Aug. 5, 2011 at 11:09 PM ET
Experts say the premise behind "Rise of the Planet of the Apes," the latest movie about intelligent chimps gone wild, is almost laughable. But they're not laughing about the wider issues raised by the cross-species romp — ranging from the genetic humanization of other animals, to the way we treat our fellow apes, to the long-running debate over the definition of "humanness."
Let's start by acknowledging that there's no way just administering a drug or fiddling with a few genes can confer human-type intelligence or language ability on chimpanzees or other non-human primates. "The scientific notion is preposterous," Jon Cohen, author of the book "Almost Chimpanzee," told me today.
Cohen said the oft-cited claim that there's a 1 percent difference between the human and chimp genetic code has led people to believe mistakenly that the two species are separated only by a few molecular tweaks here and there. When the differences in non-coding DNA are taken into account, that difference rises to 4 or 5 percent. Chimps and humans don't even have the same number of chromosomes (48 for chimps vs. 46 for humans).
"We have to get away from this vastly oversold notion that we're the same," Cohen said. "Let's grow up, and let's stop that."
The differences range from physiological factors (chimps don't suffer from the kinds of heart disease and cancer that afflict humans), to behaviors (humans can swim, chimps generally can't), to cognitive abilities. For years, primatologists have debated whether chimps can use language, or teach concepts to each other, or do math, or identify with the plight of someone else — but there's no debate that humans put chimps to shame in those departments.
Cohen thinks there are several factors behind our desire to think that chimps are like us:
So unless you have 5 million years to spare, don't expect to take over the world by breeding an army of intelligent chimps. An army of intelligent robots is a more likely option. However, "Rise of the Planet of the Apes" does provide an opportunity for some serious reflection of the wholly human variety. Among the issues to reflect upon are these:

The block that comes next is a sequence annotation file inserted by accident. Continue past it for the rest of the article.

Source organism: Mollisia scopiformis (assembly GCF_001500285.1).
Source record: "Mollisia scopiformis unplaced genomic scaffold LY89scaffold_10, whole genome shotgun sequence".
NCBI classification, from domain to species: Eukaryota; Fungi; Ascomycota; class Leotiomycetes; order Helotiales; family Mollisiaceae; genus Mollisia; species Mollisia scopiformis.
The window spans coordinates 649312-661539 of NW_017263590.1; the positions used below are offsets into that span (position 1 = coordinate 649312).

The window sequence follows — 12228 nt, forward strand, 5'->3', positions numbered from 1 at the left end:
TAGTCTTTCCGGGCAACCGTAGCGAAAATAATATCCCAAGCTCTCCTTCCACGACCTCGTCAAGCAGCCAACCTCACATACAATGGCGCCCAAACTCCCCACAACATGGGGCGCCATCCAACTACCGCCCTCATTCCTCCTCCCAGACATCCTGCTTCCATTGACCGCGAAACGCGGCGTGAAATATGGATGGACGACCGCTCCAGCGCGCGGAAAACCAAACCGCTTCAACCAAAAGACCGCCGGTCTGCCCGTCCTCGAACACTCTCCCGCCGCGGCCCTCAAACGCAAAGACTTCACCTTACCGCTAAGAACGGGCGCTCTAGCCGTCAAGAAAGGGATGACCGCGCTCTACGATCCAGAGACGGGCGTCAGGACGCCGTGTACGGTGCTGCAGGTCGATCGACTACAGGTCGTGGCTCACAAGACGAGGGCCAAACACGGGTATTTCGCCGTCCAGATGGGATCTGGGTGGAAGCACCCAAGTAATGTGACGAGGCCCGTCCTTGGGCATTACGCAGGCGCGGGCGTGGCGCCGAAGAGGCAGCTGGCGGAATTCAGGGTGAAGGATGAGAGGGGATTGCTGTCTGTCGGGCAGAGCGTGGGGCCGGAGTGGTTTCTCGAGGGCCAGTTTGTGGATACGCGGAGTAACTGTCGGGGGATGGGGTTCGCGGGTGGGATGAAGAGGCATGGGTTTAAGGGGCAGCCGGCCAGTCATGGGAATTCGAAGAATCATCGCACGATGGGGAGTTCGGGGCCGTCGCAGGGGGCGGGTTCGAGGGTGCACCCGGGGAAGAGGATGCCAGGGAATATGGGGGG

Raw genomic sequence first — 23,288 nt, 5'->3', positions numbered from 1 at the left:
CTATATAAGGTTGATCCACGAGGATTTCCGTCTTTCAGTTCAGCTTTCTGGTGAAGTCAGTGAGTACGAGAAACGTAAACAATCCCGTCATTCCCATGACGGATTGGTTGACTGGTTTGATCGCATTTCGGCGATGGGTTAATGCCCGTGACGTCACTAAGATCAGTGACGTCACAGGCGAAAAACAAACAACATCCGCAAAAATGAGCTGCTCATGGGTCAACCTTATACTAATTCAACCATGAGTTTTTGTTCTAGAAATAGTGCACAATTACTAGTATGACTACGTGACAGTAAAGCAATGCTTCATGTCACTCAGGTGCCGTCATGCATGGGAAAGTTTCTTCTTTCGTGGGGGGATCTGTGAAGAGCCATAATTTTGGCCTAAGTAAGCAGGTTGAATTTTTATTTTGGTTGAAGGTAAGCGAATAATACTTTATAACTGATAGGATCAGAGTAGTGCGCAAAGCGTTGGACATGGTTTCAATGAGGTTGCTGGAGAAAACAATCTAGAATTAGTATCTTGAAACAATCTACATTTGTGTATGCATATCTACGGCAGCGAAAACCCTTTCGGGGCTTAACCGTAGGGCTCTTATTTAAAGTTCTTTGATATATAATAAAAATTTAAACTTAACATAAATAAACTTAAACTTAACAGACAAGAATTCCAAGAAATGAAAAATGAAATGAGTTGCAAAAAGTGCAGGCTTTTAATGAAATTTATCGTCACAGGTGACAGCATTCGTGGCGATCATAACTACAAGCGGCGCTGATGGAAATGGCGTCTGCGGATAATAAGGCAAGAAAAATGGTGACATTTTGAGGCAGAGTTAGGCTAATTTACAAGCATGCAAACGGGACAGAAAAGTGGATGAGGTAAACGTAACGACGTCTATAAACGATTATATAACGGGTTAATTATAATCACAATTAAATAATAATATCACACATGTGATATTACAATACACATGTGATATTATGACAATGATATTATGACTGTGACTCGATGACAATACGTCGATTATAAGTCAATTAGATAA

One of the closing lines of Cohen's book resonates particularly strongly as "Rise of the Planet of the Apes" goes into its big opening weekend: "Humans will determine the fate of chimpanzees. Chimpanzees of course will have no say in the fate of humans. And that may be the single most conspicuous difference between the two species."
Do you agree? Feel free to weigh in with your comment below. And, oh, by the way: Let me know how you liked the movie.
Extra credit: If you're looking for a blockbuster movie that's on firmer (but equally scary) scientific ground, Cohen suggests keeping an eye out for "Contagion," a meticulously researched action-thriller that's due to debut next month. Looks like it has a dynamite cast — Matt Damon, Gwyneth Paltrow, Jude Law, Kate Winslet, to name a few — but the trailer is making me feel a little skittish about putting my fingers on the computer keyboard.
More about chimpanzees and humans:
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